Following the Greek elections at the beginning of this week, the new Prime Minister Alexis Tsipras has declared that he will be overhauling the tourism industry, which the country heavily relies upon. In particular, he made specific reference to the All Inclusive holiday resorts, which he claims are ruining the local economy.... sound familiar? Much like Spain – and in particular resorts such as Benidorm, their economy is virtually reliant on the money bought in from tourism. The proliferation of All Inclusive hotels here has been the subject of much debate over the years.
Numerous local bars, cafes and restaurants have closed due to lack of business and they are all united as to the reason – the All Inclusive holiday package. There is divided opinion among holidaymakers about AI holidays. The TV show "Benidorm" portrays this perfectly – once the residents have their wristbands on, they virtually never venture out, eating and drinking solely at the "Solana" – or at "Neptunes" in the evening. The infamous catchphrase "If you want to get pissed, show us your wrist" certainly rings true, not only in this fictional series but in real life here, with the reasoning that if they have already paid why go out.
Generally the All Inclusive providers are large holiday corporations which budget as little as 10€ per person per day for food – or less in many cases. Because of their size they can squeeze suppliers on price, which local businesses cannot possibly compete with... and so the vicious cycle begins.
This has happened in Greece and the new Government is looking at ways of restricting their hold on the holiday sector. Perhaps Benidorm should wake up and smell the coffee too before it´s too late. The meals offered at these hotels are often very repetitive, buffet style with the same type of dishes offered every day. Yet for 5€ you can get a Chinese 3 course meal with drink in many restaurants or a 3 course menu del dia with half a bottle of wine for under 10€ - at today´s exchange rate that is under 8 pounds!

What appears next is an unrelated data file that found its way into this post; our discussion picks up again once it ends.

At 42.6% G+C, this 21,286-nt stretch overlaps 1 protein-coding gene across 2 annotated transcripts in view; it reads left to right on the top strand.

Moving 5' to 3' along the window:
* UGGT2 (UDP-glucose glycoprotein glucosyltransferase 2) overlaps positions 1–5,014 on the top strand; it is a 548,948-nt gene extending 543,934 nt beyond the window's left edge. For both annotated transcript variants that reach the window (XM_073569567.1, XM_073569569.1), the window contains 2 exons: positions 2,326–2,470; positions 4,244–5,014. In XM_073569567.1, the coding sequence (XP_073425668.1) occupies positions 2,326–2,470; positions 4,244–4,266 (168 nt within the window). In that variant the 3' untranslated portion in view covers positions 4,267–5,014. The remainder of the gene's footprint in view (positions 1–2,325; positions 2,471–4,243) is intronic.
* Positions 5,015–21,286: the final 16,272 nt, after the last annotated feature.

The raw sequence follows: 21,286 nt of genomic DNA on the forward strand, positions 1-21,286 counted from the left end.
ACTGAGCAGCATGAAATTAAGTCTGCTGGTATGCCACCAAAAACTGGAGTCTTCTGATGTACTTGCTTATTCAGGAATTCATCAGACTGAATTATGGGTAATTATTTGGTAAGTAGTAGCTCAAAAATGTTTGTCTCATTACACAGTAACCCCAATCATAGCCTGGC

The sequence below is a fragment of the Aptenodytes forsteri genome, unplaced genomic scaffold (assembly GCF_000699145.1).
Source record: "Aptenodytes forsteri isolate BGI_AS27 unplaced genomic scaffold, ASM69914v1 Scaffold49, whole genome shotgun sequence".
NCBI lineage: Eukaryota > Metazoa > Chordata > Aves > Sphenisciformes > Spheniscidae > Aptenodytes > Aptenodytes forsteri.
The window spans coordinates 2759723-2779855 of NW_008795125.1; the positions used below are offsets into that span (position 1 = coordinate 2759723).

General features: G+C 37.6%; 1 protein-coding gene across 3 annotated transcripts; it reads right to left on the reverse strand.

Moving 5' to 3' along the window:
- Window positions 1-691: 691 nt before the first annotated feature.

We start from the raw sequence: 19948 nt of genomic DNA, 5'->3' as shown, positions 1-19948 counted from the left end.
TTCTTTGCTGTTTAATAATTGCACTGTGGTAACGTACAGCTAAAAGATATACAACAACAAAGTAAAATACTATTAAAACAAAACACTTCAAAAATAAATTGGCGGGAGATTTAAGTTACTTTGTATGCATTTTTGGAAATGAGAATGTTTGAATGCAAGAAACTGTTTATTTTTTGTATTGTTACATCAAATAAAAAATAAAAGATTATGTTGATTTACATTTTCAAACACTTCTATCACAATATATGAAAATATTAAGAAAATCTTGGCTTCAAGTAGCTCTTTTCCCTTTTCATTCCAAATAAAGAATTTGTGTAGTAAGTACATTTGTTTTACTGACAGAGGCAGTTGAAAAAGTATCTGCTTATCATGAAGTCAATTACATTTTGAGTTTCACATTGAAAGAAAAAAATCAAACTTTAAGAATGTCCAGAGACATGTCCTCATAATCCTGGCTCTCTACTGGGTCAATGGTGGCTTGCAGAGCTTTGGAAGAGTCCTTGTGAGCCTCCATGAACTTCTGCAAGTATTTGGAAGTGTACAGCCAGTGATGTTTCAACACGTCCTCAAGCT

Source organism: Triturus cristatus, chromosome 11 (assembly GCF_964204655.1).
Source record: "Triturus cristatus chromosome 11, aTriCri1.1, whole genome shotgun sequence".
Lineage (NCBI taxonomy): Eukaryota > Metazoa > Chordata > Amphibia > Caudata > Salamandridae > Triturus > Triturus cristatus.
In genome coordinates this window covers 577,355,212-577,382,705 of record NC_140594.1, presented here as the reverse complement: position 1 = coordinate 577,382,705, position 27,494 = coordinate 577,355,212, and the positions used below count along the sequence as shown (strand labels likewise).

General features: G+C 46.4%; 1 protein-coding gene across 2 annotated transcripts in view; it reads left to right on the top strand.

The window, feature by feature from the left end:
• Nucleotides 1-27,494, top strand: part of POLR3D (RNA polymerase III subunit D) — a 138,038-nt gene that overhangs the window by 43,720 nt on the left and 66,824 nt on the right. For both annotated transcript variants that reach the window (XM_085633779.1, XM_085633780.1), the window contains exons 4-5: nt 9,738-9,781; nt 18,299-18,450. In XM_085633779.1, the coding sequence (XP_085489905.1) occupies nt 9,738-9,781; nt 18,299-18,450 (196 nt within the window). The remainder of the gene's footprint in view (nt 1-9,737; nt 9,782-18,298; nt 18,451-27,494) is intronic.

Walk around the Rincon area and it´s a sad site seeing so many small family run bars and restaurants closed down. Perhaps one option would be to end the drinks offered at AI hotels at a certain time – say 10pm so that people would venture out. The free entertainment on offer at most of the cabaret bars is one of the main attractions to the resort – and the only way they can make it viable is to charge a slight premium for the drinks. In comparison to UK prices it is still a bargain though.
Strangely enough the Hotel Rialto in the Rincon de Loix, part of the Servigroup chain, has just been ranked as one of the top 25 in Spain for quality and price by TripAdvisor! The 3 star family friendly hotel has 133 rooms and is not All Inclusive – showing that there certainly is hope yet for the traditional holiday experience. Support the local economy. The more that go AI, the more local places will close, creating a ghost town and therefore discouraging people from coming as nothing is open - it´s a vicious circle! Benidorm is cheap enough - give everyone a chance to make a living.